Seventeen hours of nicotine deprivation, compared to the nondeprived condition, negatively affected performance on each task (see Table 1). On the CGNG, reaction time to the go cues and to the no-go cues increased significantly. On the CPT-II, omissions, reaction time, and reaction time standard error increased significantly.
No significant main effects of trait impulsivity were observed on performance of either task.
A significant interaction of nicotine deprivation at 5 hours and trait impulsivity was observed on reaction time to the go and no-cues on the CGNG task (see Table 1). The relationship between deprivation and impulsivity was negative in relation to the nondeprived referent group. No interactions were observed at this deprivation window for performance on the CPT-II.
Significant interactions of nicotine deprivation at 17 hours and trait impulsivity were observed on dependent measures of both tasks (see Table 1). On the CGNG, significant interactions was observed on reaction time to the go and no-go cues. On the CPT-II, significant interactions were observed on omissions and reaction time standard error. On both tasks, the relationship between deprivation and impulsivity were negative relative to the nondeprived referent group, suggesting that more impulsive individuals were less affected by nicotine deprivation. Analyses were repeated with the BIS second-order subscales, with each of the subscales replicating the same findings produced by the total score.
Second, to understand the nature of the interaction, we explored change scores in significant outcomes. Change scores were calculated as performance at 17 hours of deprivation minus performance at the nondeprived session. Scores were calculated for those measures with which significant interactions of impulsivity and deprivation at 17 hours were observed. We examined possible associations of these change scores with impulsivity. Pearson correlation values for CGNG go cue reaction time, CGNG no-go cue reaction time, CPT-II omission errors, and CPT-II reaction time standard error were −0.64 (p < .001), −0.40 (p = .036), −0.50 (p = .007), and −0.42 (p = .025), respectively. As rates of impulsivity increased, change scores decreased, indicating that more impulsive individuals exhibited less change in performance following deprivation.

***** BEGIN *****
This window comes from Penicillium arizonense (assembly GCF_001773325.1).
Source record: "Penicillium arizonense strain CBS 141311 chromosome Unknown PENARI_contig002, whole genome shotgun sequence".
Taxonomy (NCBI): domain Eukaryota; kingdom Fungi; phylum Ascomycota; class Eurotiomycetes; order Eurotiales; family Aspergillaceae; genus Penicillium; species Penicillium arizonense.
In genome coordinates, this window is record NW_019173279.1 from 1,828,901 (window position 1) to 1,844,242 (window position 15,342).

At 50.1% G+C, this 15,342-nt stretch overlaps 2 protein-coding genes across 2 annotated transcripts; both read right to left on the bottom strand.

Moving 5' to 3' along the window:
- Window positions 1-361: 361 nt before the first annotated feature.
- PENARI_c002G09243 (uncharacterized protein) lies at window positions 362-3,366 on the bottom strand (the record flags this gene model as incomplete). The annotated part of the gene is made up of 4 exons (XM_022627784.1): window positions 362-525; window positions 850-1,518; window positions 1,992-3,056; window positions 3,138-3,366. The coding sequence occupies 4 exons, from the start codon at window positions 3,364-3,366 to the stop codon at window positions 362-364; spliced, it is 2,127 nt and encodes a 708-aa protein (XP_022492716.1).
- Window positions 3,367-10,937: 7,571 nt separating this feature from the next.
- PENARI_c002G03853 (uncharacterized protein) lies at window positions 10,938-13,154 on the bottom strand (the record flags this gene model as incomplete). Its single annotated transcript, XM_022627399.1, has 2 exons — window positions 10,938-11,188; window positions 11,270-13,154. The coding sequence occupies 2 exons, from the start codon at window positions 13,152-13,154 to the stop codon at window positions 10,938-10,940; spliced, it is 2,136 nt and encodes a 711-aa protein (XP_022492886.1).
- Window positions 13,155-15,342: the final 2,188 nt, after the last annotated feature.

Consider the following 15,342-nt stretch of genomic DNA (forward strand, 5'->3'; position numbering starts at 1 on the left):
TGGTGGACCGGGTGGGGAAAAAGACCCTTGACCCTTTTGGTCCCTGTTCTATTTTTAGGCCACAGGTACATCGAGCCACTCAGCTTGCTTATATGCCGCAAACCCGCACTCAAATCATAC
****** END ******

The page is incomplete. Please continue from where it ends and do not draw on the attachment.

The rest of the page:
The present study examined the effects of increasing levels of nicotine deprivation on measures of cognitive processing. Cognitive processing was assessed by performance on the CPT-II and on the CGNG under three levels of nicotine deprivation (nondeprived, 5 hours, 17 hours). Across both tasks, nicotine deprivation was observed to negatively affect task performance. Nicotine deprived individuals were slower to respond and exhibited more variability in their response times. Decrements in performance were observed on both tasks at 17 hours of nicotine deprivation but only on the CGNG at 5 hours.
This study explored the relationship between nicotine deprivation-induced changes in cognitive processing, and trait impulsivity. Individual differences in impulsivity have been associated with a variety of substance use and relapse outcomes, including differences in smoking relapse rates (e.g., Doran et al., 2004) and differential changes in cognitive functioning because of nicotine deprivation could be implicated. Trait impulsivity was assessed in this study by self-report on the BIS (Patton et al., 1995). At 17 hours of nicotine deprivation with the CPT-II, and at both 5 hours and 17 hours with the CGNG, some performance measures and trait impulsivity were negatively correlated compared with the nondeprived referent comparison. These negative correlations indicated that more impulsive smokers in this study experienced less cognitive decline under nicotine deprivation. By contrast, less impulsive smokers were more likely to exhibit changes in performance under nicotine deprivation.